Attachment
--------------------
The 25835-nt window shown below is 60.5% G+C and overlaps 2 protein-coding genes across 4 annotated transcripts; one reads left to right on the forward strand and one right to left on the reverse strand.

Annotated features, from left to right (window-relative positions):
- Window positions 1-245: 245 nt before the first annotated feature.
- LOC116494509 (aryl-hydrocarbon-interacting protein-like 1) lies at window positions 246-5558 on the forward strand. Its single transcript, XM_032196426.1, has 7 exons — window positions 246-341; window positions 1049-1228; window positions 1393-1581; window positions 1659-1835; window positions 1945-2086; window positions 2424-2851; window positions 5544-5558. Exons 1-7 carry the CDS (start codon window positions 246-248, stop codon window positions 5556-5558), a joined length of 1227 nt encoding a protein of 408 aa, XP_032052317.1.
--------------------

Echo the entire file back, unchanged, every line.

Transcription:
The 25835-nt window shown below is 60.5% G+C and overlaps 2 protein-coding genes across 4 annotated transcripts; one reads left to right on the forward strand and one right to left on the reverse strand.

Annotated features, from left to right (window-relative positions):
- Window positions 1-245: 245 nt before the first annotated feature.
- LOC116494509 (aryl-hydrocarbon-interacting protein-like 1) lies at window positions 246-5558 on the forward strand. Its single transcript, XM_032196426.1, has 7 exons — window positions 246-341; window positions 1049-1228; window positions 1393-1581; window positions 1659-1835; window positions 1945-2086; window positions 2424-2851; window positions 5544-5558. Exons 1-7 carry the CDS (start codon window positions 246-248, stop codon window positions 5556-5558), a joined length of 1227 nt encoding a protein of 408 aa, XP_032052317.1.